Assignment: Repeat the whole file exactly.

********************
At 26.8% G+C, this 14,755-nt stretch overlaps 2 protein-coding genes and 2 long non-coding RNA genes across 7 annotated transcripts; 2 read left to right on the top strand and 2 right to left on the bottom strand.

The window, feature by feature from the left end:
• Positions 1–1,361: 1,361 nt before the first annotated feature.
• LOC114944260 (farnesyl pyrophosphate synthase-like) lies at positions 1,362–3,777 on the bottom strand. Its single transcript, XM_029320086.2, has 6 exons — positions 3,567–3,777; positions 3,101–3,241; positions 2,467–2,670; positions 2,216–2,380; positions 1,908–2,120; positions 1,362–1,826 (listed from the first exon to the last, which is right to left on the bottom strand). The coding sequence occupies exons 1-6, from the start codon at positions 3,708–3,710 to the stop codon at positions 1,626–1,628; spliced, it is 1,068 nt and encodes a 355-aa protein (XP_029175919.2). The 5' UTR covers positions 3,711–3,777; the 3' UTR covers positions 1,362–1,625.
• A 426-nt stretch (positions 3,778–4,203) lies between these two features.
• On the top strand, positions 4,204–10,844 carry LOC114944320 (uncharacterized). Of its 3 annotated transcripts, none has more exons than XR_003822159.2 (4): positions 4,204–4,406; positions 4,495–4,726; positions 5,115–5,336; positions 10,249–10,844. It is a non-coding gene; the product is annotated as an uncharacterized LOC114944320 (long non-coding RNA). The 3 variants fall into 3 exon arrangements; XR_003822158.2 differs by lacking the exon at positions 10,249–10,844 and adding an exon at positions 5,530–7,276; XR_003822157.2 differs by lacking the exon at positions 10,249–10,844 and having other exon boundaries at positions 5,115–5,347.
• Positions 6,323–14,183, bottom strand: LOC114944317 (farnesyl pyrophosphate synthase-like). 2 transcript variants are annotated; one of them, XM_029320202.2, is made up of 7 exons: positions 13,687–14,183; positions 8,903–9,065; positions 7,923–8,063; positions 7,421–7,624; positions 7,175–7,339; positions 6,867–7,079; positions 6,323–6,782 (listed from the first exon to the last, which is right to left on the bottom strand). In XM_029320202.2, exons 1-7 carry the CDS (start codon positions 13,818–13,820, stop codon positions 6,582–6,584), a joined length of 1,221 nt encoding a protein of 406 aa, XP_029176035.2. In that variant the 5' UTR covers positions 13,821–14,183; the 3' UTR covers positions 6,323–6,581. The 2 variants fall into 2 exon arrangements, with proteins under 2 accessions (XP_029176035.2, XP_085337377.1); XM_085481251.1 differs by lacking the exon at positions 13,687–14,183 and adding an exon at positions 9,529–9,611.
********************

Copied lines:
At 26.8% G+C, this 14,755-nt stretch overlaps 2 protein-coding genes and 2 long non-coding RNA genes across 7 annotated transcripts; 2 read left to right on the top strand and 2 right to left on the bottom strand.

The window, feature by feature from the left end:
• Positions 1–1,361: 1,361 nt before the first annotated feature.
• LOC114944260 (farnesyl pyrophosphate synthase-like) lies at positions 1,362–3,777 on the bottom strand. Its single transcript, XM_029320086.2, has 6 exons — positions 3,567–3,777; positions 3,101–3,241; positions 2,467–2,670; positions 2,216–2,380; positions 1,908–2,120; positions 1,362–1,826 (listed from the first exon to the last, which is right to left on the bottom strand). The coding sequence occupies exons 1-6, from the start codon at positions 3,708–3,710 to the stop codon at positions 1,626–1,628; spliced, it is 1,068 nt and encodes a 355-aa protein (XP_029175919.2). The 5' UTR covers positions 3,711–3,777; the 3' UTR covers positions 1,362–1,625.
• A 426-nt stretch (positions 3,778–4,203) lies between these two features.
• On the top strand, positions 4,204–10,844 carry LOC114944320 (uncharacterized). Of its 3 annotated transcripts, none has more exons than XR_003822159.2 (4): positions 4,204–4,406; positions 4,495–4,726; positions 5,115–5,336; positions 10,249–10,844. It is a non-coding gene; the product is annotated as an uncharacterized LOC114944320 (long non-coding RNA). The 3 variants fall into 3 exon arrangements; XR_003822158.2 differs by lacking the exon at positions 10,249–10,844 and adding an exon at positions 5,530–7,276; XR_003822157.2 differs by lacking the exon at positions 10,249–10,844 and having other exon boundaries at positions 5,115–5,347.
• Positions 6,323–14,183, bottom strand: LOC114944317 (farnesyl pyrophosphate synthase-like). 2 transcript variants are annotated; one of them, XM_029320202.2, is made up of 7 exons: positions 13,687–14,183; positions 8,903–9,065; positions 7,923–8,063; positions 7,421–7,624; positions 7,175–7,339; positions 6,867–7,079; positions 6,323–6,782 (listed from the first exon to the last, which is right to left on the bottom strand). In XM_029320202.2, exons 1-7 carry the CDS (start codon positions 13,818–13,820, stop codon positions 6,582–6,584), a joined length of 1,221 nt encoding a protein of 406 aa, XP_029176035.2. In that variant the 5' UTR covers positions 13,821–14,183; the 3' UTR covers positions 6,323–6,581. The 2 variants fall into 2 exon arrangements, with proteins under 2 accessions (XP_029176035.2, XP_085337377.1); XM_085481251.1 differs by lacking the exon at positions 13,687–14,183 and adding an exon at positions 9,529–9,611.